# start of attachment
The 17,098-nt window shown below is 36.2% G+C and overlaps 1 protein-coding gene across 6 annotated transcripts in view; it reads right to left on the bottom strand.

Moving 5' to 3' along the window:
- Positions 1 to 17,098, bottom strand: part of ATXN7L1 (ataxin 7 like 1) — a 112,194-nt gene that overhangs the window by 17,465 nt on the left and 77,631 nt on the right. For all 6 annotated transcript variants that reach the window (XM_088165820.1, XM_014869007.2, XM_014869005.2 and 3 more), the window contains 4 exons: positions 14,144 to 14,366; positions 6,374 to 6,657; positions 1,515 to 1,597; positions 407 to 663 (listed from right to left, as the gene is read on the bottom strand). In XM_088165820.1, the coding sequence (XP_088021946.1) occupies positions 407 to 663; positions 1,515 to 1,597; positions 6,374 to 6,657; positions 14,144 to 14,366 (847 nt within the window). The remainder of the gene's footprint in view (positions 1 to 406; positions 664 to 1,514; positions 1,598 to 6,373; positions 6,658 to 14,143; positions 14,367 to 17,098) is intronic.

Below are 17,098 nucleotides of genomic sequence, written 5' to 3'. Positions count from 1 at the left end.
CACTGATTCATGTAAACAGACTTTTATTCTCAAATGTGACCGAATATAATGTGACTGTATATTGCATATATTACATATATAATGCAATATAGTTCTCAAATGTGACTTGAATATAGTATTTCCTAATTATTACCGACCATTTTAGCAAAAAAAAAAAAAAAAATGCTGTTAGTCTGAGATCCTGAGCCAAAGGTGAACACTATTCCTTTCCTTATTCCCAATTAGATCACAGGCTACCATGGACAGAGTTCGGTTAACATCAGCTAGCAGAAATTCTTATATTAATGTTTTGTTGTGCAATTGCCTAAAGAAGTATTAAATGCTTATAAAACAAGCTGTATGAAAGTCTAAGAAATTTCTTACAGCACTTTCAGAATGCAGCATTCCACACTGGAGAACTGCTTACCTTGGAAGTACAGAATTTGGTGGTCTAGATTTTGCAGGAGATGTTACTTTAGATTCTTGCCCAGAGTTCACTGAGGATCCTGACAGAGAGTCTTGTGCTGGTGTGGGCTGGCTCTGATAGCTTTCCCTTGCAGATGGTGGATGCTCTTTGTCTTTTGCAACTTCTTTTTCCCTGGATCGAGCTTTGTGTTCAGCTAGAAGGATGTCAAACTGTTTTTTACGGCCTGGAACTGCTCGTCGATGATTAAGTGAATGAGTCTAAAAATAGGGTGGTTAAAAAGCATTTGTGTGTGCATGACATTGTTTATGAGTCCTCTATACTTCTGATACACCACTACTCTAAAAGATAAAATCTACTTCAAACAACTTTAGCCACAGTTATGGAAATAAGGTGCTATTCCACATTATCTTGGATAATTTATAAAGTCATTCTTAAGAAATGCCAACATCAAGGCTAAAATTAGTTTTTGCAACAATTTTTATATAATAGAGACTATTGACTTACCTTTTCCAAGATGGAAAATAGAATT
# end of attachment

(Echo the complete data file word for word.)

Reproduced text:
The 17,098-nt window shown below is 36.2% G+C and overlaps 1 protein-coding gene across 6 annotated transcripts in view; it reads right to left on the bottom strand.

Moving 5' to 3' along the window:
- Positions 1 to 17,098, bottom strand: part of ATXN7L1 (ataxin 7 like 1) — a 112,194-nt gene that overhangs the window by 17,465 nt on the left and 77,631 nt on the right. For all 6 annotated transcript variants that reach the window (XM_088165820.1, XM_014869007.2, XM_014869005.2 and 3 more), the window contains 4 exons: positions 14,144 to 14,366; positions 6,374 to 6,657; positions 1,515 to 1,597; positions 407 to 663 (listed from right to left, as the gene is read on the bottom strand). In XM_088165820.1, the coding sequence (XP_088021946.1) occupies positions 407 to 663; positions 1,515 to 1,597; positions 6,374 to 6,657; positions 14,144 to 14,366 (847 nt within the window). The remainder of the gene's footprint in view (positions 1 to 406; positions 664 to 1,514; positions 1,598 to 6,373; positions 6,658 to 14,143; positions 14,367 to 17,098) is intronic.

Below are 17,098 nucleotides of genomic sequence, written 5' to 3'. Positions count from 1 at the left end.
CACTGATTCATGTAAACAGACTTTTATTCTCAAATGTGACCGAATATAATGTGACTGTATATTGCATATATTACATATATAATGCAATATAGTTCTCAAATGTGACTTGAATATAGTATTTCCTAATTATTACCGACCATTTTAGCAAAAAAAAAAAAAAAAATGCTGTTAGTCTGAGATCCTGAGCCAAAGGTGAACACTATTCCTTTCCTTATTCCCAATTAGATCACAGGCTACCATGGACAGAGTTCGGTTAACATCAGCTAGCAGAAATTCTTATATTAATGTTTTGTTGTGCAATTGCCTAAAGAAGTATTAAATGCTTATAAAACAAGCTGTATGAAAGTCTAAGAAATTTCTTACAGCACTTTCAGAATGCAGCATTCCACACTGGAGAACTGCTTACCTTGGAAGTACAGAATTTGGTGGTCTAGATTTTGCAGGAGATGTTACTTTAGATTCTTGCCCAGAGTTCACTGAGGATCCTGACAGAGAGTCTTGTGCTGGTGTGGGCTGGCTCTGATAGCTTTCCCTTGCAGATGGTGGATGCTCTTTGTCTTTTGCAACTTCTTTTTCCCTGGATCGAGCTTTGTGTTCAGCTAGAAGGATGTCAAACTGTTTTTTACGGCCTGGAACTGCTCGTCGATGATTAAGTGAATGAGTCTAAAAATAGGGTGGTTAAAAAGCATTTGTGTGTGCATGACATTGTTTATGAGTCCTCTATACTTCTGATACACCACTACTCTAAAAGATAAAATCTACTTCAAACAACTTTAGCCACAGTTATGGAAATAAGGTGCTATTCCACATTATCTTGGATAATTTATAAAGTCATTCTTAAGAAATGCCAACATCAAGGCTAAAATTAGTTTTTGCAACAATTTTTATATAATAGAGACTATTGACTTACCTTTTCCAAGATGGAAAATAGAATT